Wikis in the Workplace: Enhancing Collaboration and Knowledge Management


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Identification of the benefits of wikis (and blogs) for internal information sharing and as collaborative work spaces in libraries and library organizations. Demonstration of several library wikis that use MediaWiki, pbwiki, and Wikispaces as their platforms and show how simple it is to create pages and edit content. Attendees will also see a few examples of blogs that serve similar purposes.

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  • Slide 1:I plan to identify the benefits of wikis and blogs for internal information sharing and as collaborative work spaces in libraries and library organizations. I’ll do that by demonstrating several wikis that use MediaWiki, pbwiki, and Wikispaces as their platforms and show how simple it is to create pages and edit content. I’ll also show a couple of examples of other social media that can serve similar purposes.First, some disclosure, I have offered very abbreviated version of this presentation at the ORALL county SIG meeting this past spring and an SLA Cincinnati meeting last year. If the slides look familiar, that may be why, but I will go into more detail today at a more leisurely rate.
  • I should start by defining what a wiki is. Here’s the wikipedia definition. We’re probably all familiar with that mother of all wikis, Wikipedia. In a nutshell, a wiki is a website that facilitates very easy editing and content creation by anyone who is allowed on the site. Wikis are useful for efficient information dissemination and collaboration. We’ll see more of the potential uses and specifics as we go along.And before I go on: Do you currently use a wiki or a blog or a Ning community for staff procedures or documentation? It’s okay to take a nap or a walk. Seriously, I will welcome your examples and suggestions. Please jump in with comments either during this session or at the end.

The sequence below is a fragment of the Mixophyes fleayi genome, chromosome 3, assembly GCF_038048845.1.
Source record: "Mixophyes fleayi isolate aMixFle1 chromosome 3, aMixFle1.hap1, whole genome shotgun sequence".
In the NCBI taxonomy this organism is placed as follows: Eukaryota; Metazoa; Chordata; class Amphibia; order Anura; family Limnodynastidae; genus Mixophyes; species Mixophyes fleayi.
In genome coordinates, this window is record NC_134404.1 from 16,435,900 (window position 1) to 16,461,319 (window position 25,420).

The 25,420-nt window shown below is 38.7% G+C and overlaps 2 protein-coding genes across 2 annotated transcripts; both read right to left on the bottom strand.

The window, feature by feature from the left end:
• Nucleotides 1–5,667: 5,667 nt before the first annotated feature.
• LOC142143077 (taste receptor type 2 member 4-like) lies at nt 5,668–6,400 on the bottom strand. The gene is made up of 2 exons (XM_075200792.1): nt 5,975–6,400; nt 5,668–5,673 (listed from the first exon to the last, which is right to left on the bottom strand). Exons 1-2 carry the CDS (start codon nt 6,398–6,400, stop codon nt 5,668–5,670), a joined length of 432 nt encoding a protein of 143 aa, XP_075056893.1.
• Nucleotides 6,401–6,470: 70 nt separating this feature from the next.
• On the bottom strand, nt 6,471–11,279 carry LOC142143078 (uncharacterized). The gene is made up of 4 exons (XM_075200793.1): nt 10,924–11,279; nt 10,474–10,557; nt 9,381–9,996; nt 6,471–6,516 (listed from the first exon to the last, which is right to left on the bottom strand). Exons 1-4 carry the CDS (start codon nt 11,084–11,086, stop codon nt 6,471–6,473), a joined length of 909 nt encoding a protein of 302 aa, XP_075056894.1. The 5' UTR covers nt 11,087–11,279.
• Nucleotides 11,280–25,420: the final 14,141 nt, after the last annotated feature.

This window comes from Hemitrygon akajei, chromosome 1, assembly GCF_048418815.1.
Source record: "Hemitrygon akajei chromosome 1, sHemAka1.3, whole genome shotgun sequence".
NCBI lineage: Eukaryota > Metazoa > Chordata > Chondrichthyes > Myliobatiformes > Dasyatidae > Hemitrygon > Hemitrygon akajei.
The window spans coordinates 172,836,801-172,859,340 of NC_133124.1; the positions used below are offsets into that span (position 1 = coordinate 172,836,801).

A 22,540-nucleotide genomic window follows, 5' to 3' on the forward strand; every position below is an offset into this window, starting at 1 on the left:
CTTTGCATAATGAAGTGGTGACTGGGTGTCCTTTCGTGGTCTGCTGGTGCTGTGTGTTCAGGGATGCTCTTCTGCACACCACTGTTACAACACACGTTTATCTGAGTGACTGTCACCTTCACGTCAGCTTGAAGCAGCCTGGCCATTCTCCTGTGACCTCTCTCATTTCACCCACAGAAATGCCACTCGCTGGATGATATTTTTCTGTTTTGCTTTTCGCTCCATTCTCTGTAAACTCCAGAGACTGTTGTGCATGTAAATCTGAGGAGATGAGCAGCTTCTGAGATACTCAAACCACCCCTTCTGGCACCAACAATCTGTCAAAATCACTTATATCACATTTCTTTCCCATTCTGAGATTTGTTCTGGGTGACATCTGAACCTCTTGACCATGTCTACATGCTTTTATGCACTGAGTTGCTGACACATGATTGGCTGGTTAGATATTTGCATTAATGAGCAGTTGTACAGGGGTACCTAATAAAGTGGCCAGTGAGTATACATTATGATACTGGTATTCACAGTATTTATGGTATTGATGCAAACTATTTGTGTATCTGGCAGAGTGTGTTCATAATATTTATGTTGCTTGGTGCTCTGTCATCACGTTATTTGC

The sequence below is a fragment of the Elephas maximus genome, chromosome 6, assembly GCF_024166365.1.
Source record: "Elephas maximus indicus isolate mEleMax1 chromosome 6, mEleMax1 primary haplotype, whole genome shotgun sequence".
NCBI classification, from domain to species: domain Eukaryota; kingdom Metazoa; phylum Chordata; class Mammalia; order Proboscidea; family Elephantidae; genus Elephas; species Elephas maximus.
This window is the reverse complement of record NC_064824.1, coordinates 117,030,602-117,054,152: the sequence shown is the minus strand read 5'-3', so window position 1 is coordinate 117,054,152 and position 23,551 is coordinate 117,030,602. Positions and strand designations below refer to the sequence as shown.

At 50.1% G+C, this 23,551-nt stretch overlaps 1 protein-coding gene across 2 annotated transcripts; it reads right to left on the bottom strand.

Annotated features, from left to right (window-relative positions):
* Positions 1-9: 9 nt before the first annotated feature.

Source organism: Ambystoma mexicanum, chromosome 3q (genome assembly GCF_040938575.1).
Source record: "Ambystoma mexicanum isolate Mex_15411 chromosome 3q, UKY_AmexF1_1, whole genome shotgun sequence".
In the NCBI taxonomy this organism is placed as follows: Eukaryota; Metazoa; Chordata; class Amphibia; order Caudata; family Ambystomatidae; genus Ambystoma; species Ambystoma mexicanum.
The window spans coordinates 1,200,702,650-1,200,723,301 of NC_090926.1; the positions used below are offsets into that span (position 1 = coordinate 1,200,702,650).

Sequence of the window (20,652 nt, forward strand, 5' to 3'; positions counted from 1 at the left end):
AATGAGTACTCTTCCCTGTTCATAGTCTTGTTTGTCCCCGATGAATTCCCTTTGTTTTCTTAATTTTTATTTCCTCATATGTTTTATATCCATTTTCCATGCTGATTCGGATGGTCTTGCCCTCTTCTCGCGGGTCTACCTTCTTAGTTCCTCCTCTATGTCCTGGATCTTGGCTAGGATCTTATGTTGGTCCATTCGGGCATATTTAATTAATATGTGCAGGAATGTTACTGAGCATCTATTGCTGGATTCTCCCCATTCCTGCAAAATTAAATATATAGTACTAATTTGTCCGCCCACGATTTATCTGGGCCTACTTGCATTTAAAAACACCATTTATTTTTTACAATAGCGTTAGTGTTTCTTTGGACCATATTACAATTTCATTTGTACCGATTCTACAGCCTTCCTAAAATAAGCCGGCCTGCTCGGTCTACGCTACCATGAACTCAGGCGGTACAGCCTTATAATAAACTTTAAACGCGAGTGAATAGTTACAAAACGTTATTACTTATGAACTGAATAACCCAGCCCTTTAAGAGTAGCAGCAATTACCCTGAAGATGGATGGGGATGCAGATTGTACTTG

• And in case you’re keeping track of my progress, here is an outline. This presentation will be available on Authorstream for your viewing pleasure. Its URL is
  • Slide 2You’ve been through this, right? Looking for documentation, files, procedures, and forms that could be anywhere: Network folders, hard drive, or flash drives
  • Slide 3Or – scary! -- saved in individual employees’ email folders that might have descriptive names – or might not. And that might still be accessible if that employee leaves – or might not.
  • Slide 4Or maybe you have that one person you have to go to when you need information --- the person who have everything stored in her head or his files. The situation where you are doomed if that person wins the lottery, gets hit by a bus, is in a bad mood, or somehow loses documents? Do you feel like it’s inefficient, going to ask the keeper of the knowledge?
  • Slide 5And worse yet---- when you’re not dealing with well-intentioned people, but instead with co-workers who don’t actually get that they are all in it together, that collaboration and sharing are good for business. Social media alone won’t fix that but an insistence on information sharing will be a start.
  • Sure, you can use Google Desktop or something similar to find stuff like staff meeting minutes on your computer or network drive. Or you can just be more efficient and organized and group-minded to begin with.